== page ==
Nov 21, 2008 02:25 PM | 1
Saturn's small, snow and ice–covered moon, Enceladus, only 310 miles (500 kilometers) across, has made a big impact on astronomers. On a series of close flybys in 2004, the Cassini spacecraft revealed a great deal of unexpected activity bursting forth from this frozen world, which travels with 33 other named satellites in Saturn's domain over 740 million miles from Earth.
But none, save Titan, Saturn's largest moon, have proved so enigmatic: The Cassini spacecraft has imaged jets feeding an active plume of water vapor spouting into space from "tiger stripes," or gashes, on Enceladus's south pole, signaling perhaps underground liquid seas stirred by enough internal heat to drive surface venting. Add to the mix organic compounds, and the remarkable thing is that this little moon has joined Mars, Jupiter's satellite Europa, and Titan as one of the most promising candidates scientists have for finding life elsewhere in the solar system.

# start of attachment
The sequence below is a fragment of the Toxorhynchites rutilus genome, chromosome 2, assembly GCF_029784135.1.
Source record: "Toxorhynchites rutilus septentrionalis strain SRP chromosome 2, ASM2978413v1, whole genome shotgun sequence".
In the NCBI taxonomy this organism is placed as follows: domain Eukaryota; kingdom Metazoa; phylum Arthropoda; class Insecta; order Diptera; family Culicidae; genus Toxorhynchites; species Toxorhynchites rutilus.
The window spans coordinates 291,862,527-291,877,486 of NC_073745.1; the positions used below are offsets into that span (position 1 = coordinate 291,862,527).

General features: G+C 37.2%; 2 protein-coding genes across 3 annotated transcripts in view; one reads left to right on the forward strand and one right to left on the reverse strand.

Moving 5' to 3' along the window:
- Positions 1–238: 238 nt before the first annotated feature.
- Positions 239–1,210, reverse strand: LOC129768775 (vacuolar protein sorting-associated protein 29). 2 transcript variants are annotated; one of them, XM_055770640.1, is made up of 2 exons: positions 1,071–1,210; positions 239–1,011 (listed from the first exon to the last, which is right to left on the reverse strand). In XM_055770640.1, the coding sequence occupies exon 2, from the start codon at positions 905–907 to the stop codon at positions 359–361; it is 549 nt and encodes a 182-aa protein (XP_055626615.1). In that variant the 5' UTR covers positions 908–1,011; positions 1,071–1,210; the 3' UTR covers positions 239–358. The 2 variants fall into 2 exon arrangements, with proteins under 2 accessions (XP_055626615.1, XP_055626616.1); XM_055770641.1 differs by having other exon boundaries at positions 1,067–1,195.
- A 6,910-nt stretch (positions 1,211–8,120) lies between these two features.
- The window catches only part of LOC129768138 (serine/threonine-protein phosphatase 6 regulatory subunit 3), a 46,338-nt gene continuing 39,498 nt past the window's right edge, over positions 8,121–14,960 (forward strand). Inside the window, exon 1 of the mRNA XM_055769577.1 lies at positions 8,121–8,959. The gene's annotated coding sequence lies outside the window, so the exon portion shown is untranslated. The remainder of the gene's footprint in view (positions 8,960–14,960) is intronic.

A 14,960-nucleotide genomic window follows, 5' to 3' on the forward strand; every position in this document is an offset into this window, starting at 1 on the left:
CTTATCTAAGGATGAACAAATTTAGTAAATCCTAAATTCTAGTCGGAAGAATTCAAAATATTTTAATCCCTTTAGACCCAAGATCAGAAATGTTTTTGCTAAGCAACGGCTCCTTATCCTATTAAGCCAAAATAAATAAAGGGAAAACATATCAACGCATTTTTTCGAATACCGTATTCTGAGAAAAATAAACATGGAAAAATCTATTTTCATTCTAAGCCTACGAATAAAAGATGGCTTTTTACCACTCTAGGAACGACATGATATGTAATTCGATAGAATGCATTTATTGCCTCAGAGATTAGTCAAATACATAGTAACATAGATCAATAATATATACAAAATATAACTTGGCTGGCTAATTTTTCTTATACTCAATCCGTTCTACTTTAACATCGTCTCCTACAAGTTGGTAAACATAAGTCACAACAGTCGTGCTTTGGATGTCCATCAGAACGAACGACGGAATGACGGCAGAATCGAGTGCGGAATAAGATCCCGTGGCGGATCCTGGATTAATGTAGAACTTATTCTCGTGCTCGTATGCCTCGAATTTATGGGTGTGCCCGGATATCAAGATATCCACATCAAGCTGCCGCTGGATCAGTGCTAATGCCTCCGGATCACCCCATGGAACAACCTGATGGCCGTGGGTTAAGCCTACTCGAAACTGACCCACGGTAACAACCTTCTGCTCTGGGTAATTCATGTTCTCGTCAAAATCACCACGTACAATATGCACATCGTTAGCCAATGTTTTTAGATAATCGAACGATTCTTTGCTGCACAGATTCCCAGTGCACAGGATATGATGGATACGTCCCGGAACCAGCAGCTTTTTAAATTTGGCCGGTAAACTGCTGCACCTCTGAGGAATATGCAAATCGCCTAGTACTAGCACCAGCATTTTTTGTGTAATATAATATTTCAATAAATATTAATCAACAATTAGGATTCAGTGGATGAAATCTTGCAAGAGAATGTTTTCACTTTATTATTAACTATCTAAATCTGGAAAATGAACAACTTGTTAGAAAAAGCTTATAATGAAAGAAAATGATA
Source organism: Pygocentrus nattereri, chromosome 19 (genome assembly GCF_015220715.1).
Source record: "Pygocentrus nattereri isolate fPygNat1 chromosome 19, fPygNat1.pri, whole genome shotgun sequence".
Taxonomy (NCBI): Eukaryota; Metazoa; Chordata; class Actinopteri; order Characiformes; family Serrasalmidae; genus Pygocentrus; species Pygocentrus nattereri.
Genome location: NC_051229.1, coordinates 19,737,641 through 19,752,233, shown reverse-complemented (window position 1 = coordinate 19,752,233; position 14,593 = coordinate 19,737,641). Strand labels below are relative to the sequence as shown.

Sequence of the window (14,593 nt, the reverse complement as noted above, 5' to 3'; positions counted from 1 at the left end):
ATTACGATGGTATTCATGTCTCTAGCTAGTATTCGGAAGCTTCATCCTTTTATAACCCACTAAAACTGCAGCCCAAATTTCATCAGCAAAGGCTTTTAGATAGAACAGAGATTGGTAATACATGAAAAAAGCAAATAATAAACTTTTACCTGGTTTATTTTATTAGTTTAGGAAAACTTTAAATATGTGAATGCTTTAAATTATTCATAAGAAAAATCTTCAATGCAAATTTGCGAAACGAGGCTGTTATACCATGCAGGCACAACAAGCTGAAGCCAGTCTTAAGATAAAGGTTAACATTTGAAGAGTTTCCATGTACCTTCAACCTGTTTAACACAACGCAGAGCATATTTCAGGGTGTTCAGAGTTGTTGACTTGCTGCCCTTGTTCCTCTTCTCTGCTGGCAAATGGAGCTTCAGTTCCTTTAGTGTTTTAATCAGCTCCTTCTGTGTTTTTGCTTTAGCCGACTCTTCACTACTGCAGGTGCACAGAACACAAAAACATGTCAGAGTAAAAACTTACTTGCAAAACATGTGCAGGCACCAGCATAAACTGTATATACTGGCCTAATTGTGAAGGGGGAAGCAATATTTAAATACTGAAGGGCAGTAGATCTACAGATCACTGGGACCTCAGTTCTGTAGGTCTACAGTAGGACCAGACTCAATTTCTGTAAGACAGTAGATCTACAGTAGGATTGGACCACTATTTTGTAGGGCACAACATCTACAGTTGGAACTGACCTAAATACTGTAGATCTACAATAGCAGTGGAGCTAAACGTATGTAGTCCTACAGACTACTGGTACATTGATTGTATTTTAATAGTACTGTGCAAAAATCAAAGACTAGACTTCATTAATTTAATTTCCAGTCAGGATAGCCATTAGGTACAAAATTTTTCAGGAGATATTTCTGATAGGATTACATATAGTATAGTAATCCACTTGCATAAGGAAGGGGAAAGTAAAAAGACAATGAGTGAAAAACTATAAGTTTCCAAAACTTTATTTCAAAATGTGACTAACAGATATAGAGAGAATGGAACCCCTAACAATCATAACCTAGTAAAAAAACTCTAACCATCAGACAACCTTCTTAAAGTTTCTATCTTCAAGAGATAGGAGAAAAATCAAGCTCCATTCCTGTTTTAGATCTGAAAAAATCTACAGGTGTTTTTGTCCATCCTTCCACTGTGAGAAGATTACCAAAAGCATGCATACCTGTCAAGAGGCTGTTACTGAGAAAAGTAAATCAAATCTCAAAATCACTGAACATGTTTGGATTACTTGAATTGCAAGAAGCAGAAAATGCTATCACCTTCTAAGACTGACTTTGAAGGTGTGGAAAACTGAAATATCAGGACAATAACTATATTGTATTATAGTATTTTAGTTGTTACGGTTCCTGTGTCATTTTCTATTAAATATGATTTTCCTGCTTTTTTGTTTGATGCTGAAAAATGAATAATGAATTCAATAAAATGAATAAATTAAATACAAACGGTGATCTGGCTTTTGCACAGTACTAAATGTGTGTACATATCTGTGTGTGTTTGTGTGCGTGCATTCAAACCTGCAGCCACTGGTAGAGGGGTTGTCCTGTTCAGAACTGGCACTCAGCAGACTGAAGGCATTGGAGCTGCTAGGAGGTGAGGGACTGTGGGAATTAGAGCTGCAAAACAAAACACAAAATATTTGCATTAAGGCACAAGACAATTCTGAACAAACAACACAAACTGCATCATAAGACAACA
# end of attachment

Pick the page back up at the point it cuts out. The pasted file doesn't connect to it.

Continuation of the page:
Scientific American.com has reconstructed a closer view [click on video below] of Enceladus so that the rest of us can take a look and learn...
Deadline: Jul 25 2013
This challenge provides an opportunity for Solvers to build a web-based or mobile “app” to explore data relationships in scholarly conte
Deadline: Jul 15 2013
Reward: $5,000 USD
SciBX: Science-Business eXchange, a joint publication from the makers
Save 66% off the cover price and get a free gift!
Learn More >>X